6. Flatten the balls of dough with the palm of your hand. Ensure that you do this on a floured surface to prevent flatbreads from sticking. 
  7. Start rolling out your flatbreads with your rolling pin (or a wine bottle or glass if you don’t have one). After each roll, rotate the dough by 90 degrees. Repeat this with your dough balls until you have a round, smooth flatbread. 
  8. Place the first flatbread in the pan and cook for four to five minutes on each side or until brown spots appear. Repeat with each of your flatbreads. 
  9. Enjoy your flatbread as a wrap or alongside your fajitas. 

This is probably the easiest flatbread you can make without yeast! And, flatbreads do not require yeast, so it is irrelevant whether you have yeast. If you want to make a large batch, they freeze exceptionally well. I always use digital kitchen scales when dividing dough when I am baking. 

This may seem unnecessary, but it ensures that each dough ball is the same size. What are you waiting for if you do not own digital scales? You need them as soon as possible! 

Naan Bread Recipe With Self Raising Flour 

This technique closely resembles that of flatbreads. The only difference is that self-rising flour is required for naan bread. Normal flatbread is thinner and flatter than naan bread, so self-rising flour provides the necessary lift.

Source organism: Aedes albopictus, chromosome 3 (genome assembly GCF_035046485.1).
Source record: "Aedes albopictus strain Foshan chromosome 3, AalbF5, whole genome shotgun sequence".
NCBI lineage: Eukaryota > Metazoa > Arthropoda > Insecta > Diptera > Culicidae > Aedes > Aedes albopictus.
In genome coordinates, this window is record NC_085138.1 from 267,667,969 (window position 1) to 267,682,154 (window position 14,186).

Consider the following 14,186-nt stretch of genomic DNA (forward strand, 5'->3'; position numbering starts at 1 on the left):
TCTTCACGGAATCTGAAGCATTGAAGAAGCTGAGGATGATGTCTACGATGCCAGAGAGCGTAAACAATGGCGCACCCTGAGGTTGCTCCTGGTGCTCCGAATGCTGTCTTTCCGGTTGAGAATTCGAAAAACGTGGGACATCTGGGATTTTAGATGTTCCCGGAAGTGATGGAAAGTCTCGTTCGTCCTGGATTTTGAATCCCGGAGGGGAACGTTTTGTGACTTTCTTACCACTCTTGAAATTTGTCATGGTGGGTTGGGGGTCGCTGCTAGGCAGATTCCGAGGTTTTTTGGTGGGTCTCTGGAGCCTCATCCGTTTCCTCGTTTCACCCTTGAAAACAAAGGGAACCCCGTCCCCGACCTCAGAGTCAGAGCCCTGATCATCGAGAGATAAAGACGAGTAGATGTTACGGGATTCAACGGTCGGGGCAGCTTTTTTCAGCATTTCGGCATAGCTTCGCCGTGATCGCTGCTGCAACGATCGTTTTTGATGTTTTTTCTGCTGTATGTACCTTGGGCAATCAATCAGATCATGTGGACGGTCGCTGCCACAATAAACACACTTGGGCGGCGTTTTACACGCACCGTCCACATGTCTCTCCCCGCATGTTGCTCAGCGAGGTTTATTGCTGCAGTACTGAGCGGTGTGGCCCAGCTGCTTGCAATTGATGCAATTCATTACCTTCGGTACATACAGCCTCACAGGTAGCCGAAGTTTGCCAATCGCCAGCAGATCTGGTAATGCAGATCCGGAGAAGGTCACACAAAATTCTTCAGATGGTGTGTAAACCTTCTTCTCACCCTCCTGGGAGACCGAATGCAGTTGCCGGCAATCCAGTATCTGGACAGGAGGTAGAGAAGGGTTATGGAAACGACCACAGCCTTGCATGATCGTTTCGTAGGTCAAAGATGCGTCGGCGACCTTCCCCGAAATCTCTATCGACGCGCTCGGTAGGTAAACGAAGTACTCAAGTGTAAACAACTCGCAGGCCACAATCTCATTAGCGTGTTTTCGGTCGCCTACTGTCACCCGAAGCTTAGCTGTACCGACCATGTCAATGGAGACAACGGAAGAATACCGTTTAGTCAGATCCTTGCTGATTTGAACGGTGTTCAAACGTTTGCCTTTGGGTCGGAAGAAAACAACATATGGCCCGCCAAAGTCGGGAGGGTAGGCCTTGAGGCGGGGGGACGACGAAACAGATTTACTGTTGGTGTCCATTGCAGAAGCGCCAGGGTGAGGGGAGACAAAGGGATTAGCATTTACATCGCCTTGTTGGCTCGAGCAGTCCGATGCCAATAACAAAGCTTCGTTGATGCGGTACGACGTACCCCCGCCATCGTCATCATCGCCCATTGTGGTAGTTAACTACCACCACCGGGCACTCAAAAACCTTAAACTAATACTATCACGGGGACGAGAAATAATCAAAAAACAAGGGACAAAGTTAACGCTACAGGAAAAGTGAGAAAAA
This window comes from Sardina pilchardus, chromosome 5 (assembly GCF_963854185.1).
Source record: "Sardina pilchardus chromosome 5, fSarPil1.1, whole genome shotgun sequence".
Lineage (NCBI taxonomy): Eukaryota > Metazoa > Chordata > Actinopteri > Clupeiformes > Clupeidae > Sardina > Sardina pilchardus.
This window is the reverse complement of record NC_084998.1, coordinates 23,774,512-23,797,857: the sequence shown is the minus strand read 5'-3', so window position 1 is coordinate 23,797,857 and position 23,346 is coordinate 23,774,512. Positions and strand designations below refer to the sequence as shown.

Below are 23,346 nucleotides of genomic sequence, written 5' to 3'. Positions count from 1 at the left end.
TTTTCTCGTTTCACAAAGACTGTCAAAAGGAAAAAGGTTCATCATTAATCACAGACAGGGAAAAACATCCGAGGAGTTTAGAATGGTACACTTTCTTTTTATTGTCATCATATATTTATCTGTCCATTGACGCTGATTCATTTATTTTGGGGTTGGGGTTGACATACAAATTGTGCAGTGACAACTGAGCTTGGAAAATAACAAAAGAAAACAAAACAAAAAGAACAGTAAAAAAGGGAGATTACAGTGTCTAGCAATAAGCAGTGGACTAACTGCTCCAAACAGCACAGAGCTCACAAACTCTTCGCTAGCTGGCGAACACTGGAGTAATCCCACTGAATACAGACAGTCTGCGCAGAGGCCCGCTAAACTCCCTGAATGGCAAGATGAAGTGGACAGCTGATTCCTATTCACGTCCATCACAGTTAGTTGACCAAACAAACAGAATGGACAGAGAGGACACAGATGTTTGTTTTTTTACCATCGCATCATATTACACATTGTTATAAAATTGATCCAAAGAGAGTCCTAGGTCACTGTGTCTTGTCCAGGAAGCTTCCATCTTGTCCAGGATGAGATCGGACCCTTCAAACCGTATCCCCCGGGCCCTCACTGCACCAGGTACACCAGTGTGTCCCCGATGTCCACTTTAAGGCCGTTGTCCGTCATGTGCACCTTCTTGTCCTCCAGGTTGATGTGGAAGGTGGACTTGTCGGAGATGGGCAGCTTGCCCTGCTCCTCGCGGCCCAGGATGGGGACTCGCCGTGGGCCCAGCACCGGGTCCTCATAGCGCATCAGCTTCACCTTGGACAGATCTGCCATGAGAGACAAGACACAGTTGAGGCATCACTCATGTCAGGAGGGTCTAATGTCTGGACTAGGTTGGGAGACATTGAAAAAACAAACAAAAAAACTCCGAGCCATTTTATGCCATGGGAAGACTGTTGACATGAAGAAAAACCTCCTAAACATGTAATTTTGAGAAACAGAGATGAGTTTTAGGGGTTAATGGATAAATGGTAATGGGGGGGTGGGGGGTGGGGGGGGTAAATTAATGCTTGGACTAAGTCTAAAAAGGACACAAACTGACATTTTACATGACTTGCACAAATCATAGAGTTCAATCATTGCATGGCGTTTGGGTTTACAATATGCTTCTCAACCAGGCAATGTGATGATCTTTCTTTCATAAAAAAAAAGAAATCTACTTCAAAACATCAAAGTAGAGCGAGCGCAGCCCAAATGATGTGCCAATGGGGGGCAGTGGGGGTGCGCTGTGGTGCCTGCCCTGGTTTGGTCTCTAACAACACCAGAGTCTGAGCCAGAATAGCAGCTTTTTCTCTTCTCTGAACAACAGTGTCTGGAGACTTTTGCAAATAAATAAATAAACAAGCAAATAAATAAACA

If you lack self-rising flour, combine plain flour with half a teaspoon of baking powder. I knew that naan bread made with only flour and water would be incredibly bland, and I didn’t want them to go to waste. 

So, I made one with self-rising flour and water to demonstrate how it would turn out, and I added olive oil, garlic granules, salt, and mixed herbs to the remaining ones so I could enjoy them with my curry. 

Let’s investigate the recipe! 

  • 200g self-rising flour  
  • 100ml water 
  1. Mix 200g of self-rising flour in a bowl with 100ml of water. Add the water gradually, as you may not need it all. Add flour or water based on whether the mixture is too dry or too wet. 
  2. Knead the flour and water dough for approximately five minutes or until smooth ball forms. 
  3. As with the flatbreads, the naan dough should rest for 30 minutes. 
  4. On a floured surface, divide the dough into four balls after it has rested. 
  5. Using a rolling pin (or glass), flatten each ball of dough. Don’t worry if the circle is not ideally round. Naan bread is not intended to be perfectly round. 
  6. Olive oil should be heated in a skillet over medium heat. 
  7. Place the first piece of naan dough in the frying pan and cook for approximately 5 to 6 minutes on each side or until the bread puffs and develops brown spots. Repeat with each naan dough. 

Enjoy your self-rising flour naan recipe with a delicious curry. The plain naan was plain! It turned out extremely flavorless, flavorless, and dense.